By Guest Author 17/05/2019

Dave Heatley  

Predicting technology is the first step towards predicting the labour market impacts of technology. But history tells us that technology prediction is like a game of chance. Make enough predictions and you’re sure to get some right… and many wrong, sometimes spectacularly.

The president of IBM, Thomas Watson, purportedly said in 1943 that “I think there is a world market for maybe five computers”. There’s some doubt over whether he actually said it; however, there is little doubt that IT insiders who should have been “in the know” have made some monumental mis-predictions. Here’s a few of my favourites:

“Machines will be capable, within twenty years, of doing any work a man can do.” Herbert Simon, 1956

“There is no reason for any individual to have a computer in his home.” Ken Olsen, founder of Digital Equipment Corporation, 1977

“Almost all of the many predictions now being made about 1996 hinge on the Internet’s continuing exponential growth. But I predict the Internet will soon go spectacularly supernova and in 1996 catastrophically collapse.” Robert Metcalfe, founder of 3Com, 1995

“Apple is already dead.” Nathan Myhrvold, former Microsoft CTO, 1997

“Two years from now, spam will be solved.” Bill Gates, founder of Microsoft, 2004

 “Next Christmas the iPod will be dead, finished, gone, kaput.” Sir Alan Sugar, 2005

We might now live in an always-connected world of big data, yet prediction is no less difficult.

Technology won’t develop without optimists. New ideas need research funding and seed capital. And attracting money in noisy, competitive environments requires a relentlessly positive message – downplaying timeframes, costs and difficulties, while overselling latent demand and social benefits.

Technology needs pessimists too. They put a brake on the exuberance of optimists and help kill off truly dumb ideas. They identify social harms overlooked or downplayed by optimists. Pessimists jump enthusiastically on optimistic predictions that fail to eventuate, asking optimists to explain themselves.

The public interplay between optimists and pessimists drives a pattern called the Gartner hype cycle.

Initially optimists drive the cycle, pushing hype towards an early “peak of inflated expectations”. As their overly hopeful predictions fail to eventuate, the pessimists dominate, pushing hype back towards the “trough of disillusionment”. Surviving technologies slowly climb back out.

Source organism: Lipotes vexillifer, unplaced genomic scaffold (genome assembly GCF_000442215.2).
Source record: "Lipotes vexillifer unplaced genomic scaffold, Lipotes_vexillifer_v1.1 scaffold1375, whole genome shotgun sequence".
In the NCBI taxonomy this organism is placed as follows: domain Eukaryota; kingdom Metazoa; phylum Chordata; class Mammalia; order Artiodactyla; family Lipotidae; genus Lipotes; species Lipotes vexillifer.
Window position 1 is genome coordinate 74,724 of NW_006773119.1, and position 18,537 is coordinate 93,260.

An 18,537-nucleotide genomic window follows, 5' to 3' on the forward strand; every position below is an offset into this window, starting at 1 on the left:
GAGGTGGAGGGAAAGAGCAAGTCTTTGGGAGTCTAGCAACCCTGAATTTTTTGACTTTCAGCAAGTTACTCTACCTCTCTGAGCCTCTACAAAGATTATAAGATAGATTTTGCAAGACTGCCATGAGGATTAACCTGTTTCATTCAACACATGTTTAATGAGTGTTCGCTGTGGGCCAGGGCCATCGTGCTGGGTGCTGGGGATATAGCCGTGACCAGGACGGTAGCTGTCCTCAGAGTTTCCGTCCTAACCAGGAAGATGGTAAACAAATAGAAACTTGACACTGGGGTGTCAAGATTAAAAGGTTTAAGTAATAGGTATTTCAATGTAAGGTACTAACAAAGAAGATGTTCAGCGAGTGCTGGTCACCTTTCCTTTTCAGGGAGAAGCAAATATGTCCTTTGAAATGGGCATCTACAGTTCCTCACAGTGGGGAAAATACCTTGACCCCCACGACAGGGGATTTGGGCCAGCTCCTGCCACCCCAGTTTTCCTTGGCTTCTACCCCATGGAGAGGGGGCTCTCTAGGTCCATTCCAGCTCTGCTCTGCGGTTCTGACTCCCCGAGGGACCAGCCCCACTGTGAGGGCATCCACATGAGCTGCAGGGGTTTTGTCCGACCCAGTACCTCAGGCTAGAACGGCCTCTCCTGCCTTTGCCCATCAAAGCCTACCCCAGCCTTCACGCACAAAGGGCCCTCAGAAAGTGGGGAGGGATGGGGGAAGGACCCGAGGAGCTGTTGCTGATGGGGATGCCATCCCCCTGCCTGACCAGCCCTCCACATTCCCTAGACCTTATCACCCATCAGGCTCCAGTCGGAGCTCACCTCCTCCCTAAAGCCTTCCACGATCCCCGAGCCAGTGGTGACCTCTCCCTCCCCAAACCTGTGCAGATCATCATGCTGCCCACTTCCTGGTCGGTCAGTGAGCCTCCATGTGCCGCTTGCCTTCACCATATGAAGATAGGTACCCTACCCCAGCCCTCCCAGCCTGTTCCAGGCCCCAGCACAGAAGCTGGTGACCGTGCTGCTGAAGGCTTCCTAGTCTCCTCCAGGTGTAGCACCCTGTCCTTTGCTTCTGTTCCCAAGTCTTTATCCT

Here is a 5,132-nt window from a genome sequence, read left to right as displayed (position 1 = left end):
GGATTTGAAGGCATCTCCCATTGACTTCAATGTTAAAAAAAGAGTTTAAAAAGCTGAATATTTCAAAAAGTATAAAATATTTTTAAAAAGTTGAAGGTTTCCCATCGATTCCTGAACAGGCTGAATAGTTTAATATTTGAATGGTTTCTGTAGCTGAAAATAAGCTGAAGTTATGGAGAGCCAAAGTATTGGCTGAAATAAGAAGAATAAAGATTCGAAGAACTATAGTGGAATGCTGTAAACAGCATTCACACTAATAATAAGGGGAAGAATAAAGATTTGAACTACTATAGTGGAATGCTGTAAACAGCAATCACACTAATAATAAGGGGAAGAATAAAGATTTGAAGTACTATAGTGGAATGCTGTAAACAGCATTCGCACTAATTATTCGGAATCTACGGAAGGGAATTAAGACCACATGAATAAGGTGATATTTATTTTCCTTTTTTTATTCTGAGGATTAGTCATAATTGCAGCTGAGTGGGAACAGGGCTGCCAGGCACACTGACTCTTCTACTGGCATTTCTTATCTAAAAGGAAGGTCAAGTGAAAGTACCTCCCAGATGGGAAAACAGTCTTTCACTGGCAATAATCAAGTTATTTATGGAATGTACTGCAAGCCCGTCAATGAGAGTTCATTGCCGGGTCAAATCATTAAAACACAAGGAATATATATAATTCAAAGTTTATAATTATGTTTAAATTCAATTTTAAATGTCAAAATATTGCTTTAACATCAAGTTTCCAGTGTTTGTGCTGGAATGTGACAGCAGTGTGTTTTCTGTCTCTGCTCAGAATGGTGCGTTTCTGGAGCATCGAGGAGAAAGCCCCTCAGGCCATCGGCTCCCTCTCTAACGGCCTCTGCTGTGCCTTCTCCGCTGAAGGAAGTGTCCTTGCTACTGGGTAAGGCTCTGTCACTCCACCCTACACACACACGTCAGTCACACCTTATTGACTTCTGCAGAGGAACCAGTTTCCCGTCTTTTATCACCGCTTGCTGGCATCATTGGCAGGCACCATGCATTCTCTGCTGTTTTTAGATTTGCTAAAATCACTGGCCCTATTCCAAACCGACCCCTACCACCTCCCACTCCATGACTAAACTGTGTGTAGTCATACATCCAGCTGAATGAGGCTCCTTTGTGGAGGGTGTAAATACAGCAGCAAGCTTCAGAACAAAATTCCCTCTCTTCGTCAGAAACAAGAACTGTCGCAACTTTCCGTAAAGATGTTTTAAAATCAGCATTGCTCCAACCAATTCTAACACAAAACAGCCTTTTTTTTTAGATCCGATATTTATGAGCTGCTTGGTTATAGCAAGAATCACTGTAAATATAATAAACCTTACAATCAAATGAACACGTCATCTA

Peak hype comes a long time – typically years –– before the “plateau of productivity”, when a technology is commercially available and affordable. At this point it starts contributing to increased profitability and productivity, and thus affecting labour markets.

What can we take away from this for the future of work? I can see a few things.

  • A lot of noise about a technology is likely to be a poor measure of its current impact on the labour market. And it may well be a poor predictor of its future impact, particularly as not all hyped technologies survive.
  • The future is unlikely to be dominated by a single “super” technology, rather it will be determined by the interaction of many arriving at different times.
  • It is inherently difficult to answer questions like “is technology accelerating?” and “when will technology disrupt labour markets?” (I’ll have a go at these questions – or at least a framework for thinking about them – in a forthcoming post.)
  • We need both techno-optimists and techno-pessimists. Both are likely to mis-predict the future. Understanding how they interact might bring us a little closer to realism.

Lastly, there is another variety of pessimism. That one grabs the optimistic schedules and market reach of new technologies from the techno-optimists and combines them with social harm concerns – potentially exaggerated – from the techno-pessimists. While such predictions play well to technophobes and others fearful of change, they are no less likely to be spectacularly wrong.

This variety of pessimism offers a business model (actually it’s a pretty old business model) – to make and promote predictions that stoke public fears, and then sell “modelling” and/or “policy advice” on what to do about it to governments. Just another reason not to take predictions of doom at face value.

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Dave Heatley is a principal advisor with the Productivity Commission.

This post was originally published on the Productivity Commission's website.